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Astronomers and colleagues have found two ultra-compact dwarf galaxies, VUCD3 and M59cO, with supermassive black holes. The findings suggest that the dwarfs are likely tiny leftovers of larger galaxies that were stripped of their outer layers after colliding into other, larger galaxies M87 and M59, respectively. Credit: NASA/Space Telescope

A pair of supermassive black holes have been found in a duo of ultra-compact dwarf galaxies.

A team of astronomers from the University of Utah discovered two more black holes in the smaller galaxies, three years after discovering a similar supermassive black hole in an ultra-compact dwarf galaxy.

After the first discovery the team suggested that the dwarfs were likely tiny leftovers of larger galaxies that were stripped of their outer layers after colliding into other, larger galaxies.

However, with three of these astronomical abnormalities now confirmed, the researchers suggest that black holes lurk at the center of most ultra-compact dwarf galaxies, potentially doubling the number of supermassive black holes known in the universe.

The black holes make up a high percentage of the compact galaxies’ total mass, supporting the theory that the dwarfs are remnants of massive galaxies that were ripped apart by larger galaxies.

“We still don't fully understand how galaxies form and evolve over time,” Chris Ahn, a doctoral candidate in the Department of Physics & Astronomy and lead author of the study, said in a statement. “These objects can tell us how galaxies merge and collide.

“Maybe a fraction of the centers of all galaxies are actually these compact galaxies stripped of their outer parts,” he added.

The research team measured the two ultra-compact dwarf galaxies—VUCD3 and M59cO—that lie far beyond the spiral arms of the Milky Way, orbiting massive galaxies in the Virgo galaxy cluster, and detected a supermassive black hole in both galaxies.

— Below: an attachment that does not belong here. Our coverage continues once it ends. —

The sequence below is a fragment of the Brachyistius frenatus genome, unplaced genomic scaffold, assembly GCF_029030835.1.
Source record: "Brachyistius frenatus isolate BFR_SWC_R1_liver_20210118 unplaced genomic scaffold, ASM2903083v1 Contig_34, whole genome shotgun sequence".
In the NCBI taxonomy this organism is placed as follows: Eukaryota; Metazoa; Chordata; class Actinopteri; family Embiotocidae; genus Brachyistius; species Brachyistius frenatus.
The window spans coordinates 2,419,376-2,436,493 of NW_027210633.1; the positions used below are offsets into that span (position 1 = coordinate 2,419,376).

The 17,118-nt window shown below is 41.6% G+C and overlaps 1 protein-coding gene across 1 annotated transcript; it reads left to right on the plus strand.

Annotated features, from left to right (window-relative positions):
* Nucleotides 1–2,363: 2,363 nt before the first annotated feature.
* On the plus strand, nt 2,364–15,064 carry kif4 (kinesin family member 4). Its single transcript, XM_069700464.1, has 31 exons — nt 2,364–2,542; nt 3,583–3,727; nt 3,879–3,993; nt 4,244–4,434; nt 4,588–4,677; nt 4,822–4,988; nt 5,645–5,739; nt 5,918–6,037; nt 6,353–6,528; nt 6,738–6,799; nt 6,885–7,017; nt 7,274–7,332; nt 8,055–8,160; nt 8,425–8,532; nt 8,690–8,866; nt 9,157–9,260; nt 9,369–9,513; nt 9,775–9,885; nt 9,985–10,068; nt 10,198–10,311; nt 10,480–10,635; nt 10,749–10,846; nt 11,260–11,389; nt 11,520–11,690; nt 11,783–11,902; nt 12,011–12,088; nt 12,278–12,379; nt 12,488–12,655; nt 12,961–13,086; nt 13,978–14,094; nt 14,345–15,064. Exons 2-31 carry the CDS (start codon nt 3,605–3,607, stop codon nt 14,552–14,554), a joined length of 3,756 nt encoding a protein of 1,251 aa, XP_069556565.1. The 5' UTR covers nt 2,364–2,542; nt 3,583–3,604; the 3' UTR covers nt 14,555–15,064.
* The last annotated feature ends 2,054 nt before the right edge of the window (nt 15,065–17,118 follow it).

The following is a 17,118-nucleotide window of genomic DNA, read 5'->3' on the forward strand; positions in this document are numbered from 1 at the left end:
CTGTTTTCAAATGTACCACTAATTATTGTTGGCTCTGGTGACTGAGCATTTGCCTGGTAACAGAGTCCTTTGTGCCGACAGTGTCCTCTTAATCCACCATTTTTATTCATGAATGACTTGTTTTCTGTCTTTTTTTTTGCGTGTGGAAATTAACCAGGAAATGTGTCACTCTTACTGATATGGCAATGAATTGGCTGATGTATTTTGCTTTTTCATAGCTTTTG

VUCD3’s black hole has a mass equivalent to 4.4 million suns, making up about 13 percent of the galaxy’s total mass, while M59cO’s black hole has a mass of 5.8 million suns, making up about 18 percent of its total mass.

While these black holes make up a significant portion of their galaxies total mass, the giant black hole at the center of the Milky Way has a mass of four million suns but makes up less than .01 percent of the galaxy’s total mass.

“It's pretty amazing when you really think about it,” Ahn said. “These ultra-compact dwarfs are around 0.1 percent the size of the Milky Way, yet they host supermassive black holes that are bigger than the black hole at the center of our own galaxy.”

The astronomers measured the movement of the stars to calculate the ultra-compact dwarf galaxies mass by using the Gemini North telescope on the Mauna Kea volcano in Hawaii. They corrected for the distortions caused by Earth’s atmosphere.

The research team shot a laser into the sky to mimic a star and moved a mirror around it hundreds of times a second to undo the distortion. The next step was to apply the technique to the ultra-compact dwarf galaxies, which are so small that the corrections are necessary to measure the motions inside the object, which brings the once blurry galaxy into focus.

The images were then analyzed from the Hubble Space Telescope to measure the distribution of the stars in each galaxy and created a computer simulation that best fit their observations.

They discovered that the motion of the stars at the center of the galaxies moved much faster than those on the outside, an identifier of a black hole.

The study was The Astrophysical Journal.

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